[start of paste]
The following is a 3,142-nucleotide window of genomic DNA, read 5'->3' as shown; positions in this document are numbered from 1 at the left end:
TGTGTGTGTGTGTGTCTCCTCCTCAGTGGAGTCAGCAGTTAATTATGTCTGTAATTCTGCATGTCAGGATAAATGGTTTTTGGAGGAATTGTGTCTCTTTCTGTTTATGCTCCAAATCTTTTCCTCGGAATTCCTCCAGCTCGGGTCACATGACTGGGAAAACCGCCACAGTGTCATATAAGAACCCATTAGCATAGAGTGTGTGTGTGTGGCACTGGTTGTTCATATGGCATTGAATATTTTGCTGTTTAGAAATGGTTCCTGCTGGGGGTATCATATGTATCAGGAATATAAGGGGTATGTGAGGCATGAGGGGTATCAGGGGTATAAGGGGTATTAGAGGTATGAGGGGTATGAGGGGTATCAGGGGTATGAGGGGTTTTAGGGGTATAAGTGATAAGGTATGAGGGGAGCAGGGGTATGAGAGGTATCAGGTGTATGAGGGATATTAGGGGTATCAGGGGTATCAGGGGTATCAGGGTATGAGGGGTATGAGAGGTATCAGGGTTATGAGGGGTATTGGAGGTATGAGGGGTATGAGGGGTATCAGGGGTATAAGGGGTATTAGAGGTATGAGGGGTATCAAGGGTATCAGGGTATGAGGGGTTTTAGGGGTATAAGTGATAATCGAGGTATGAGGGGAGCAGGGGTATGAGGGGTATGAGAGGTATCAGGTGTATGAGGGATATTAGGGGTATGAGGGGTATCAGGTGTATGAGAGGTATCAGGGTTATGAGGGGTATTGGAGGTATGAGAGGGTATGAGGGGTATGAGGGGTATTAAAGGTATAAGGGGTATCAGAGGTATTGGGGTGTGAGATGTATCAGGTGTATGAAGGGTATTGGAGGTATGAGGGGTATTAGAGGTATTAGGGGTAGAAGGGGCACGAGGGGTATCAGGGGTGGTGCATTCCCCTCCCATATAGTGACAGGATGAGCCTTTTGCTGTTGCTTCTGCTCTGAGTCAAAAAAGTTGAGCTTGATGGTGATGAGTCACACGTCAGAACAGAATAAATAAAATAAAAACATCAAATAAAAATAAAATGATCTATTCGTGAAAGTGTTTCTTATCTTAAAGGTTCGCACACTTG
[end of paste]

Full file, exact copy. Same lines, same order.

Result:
The following is a 3,142-nucleotide window of genomic DNA, read 5'->3' as shown; positions in this document are numbered from 1 at the left end:
TGTGTGTGTGTGTGTCTCCTCCTCAGTGGAGTCAGCAGTTAATTATGTCTGTAATTCTGCATGTCAGGATAAATGGTTTTTGGAGGAATTGTGTCTCTTTCTGTTTATGCTCCAAATCTTTTCCTCGGAATTCCTCCAGCTCGGGTCACATGACTGGGAAAACCGCCACAGTGTCATATAAGAACCCATTAGCATAGAGTGTGTGTGTGTGGCACTGGTTGTTCATATGGCATTGAATATTTTGCTGTTTAGAAATGGTTCCTGCTGGGGGTATCATATGTATCAGGAATATAAGGGGTATGTGAGGCATGAGGGGTATCAGGGGTATAAGGGGTATTAGAGGTATGAGGGGTATGAGGGGTATCAGGGGTATGAGGGGTTTTAGGGGTATAAGTGATAAGGTATGAGGGGAGCAGGGGTATGAGAGGTATCAGGTGTATGAGGGATATTAGGGGTATCAGGGGTATCAGGGGTATCAGGGTATGAGGGGTATGAGAGGTATCAGGGTTATGAGGGGTATTGGAGGTATGAGGGGTATGAGGGGTATCAGGGGTATAAGGGGTATTAGAGGTATGAGGGGTATCAAGGGTATCAGGGTATGAGGGGTTTTAGGGGTATAAGTGATAATCGAGGTATGAGGGGAGCAGGGGTATGAGGGGTATGAGAGGTATCAGGTGTATGAGGGATATTAGGGGTATGAGGGGTATCAGGTGTATGAGAGGTATCAGGGTTATGAGGGGTATTGGAGGTATGAGAGGGTATGAGGGGTATGAGGGGTATTAAAGGTATAAGGGGTATCAGAGGTATTGGGGTGTGAGATGTATCAGGTGTATGAAGGGTATTGGAGGTATGAGGGGTATTAGAGGTATTAGGGGTAGAAGGGGCACGAGGGGTATCAGGGGTGGTGCATTCCCCTCCCATATAGTGACAGGATGAGCCTTTTGCTGTTGCTTCTGCTCTGAGTCAAAAAAGTTGAGCTTGATGGTGATGAGTCACACGTCAGAACAGAATAAATAAAATAAAAACATCAAATAAAAATAAAATGATCTATTCGTGAAAGTGTTTCTTATCTTAAAGGTTCGCACACTTG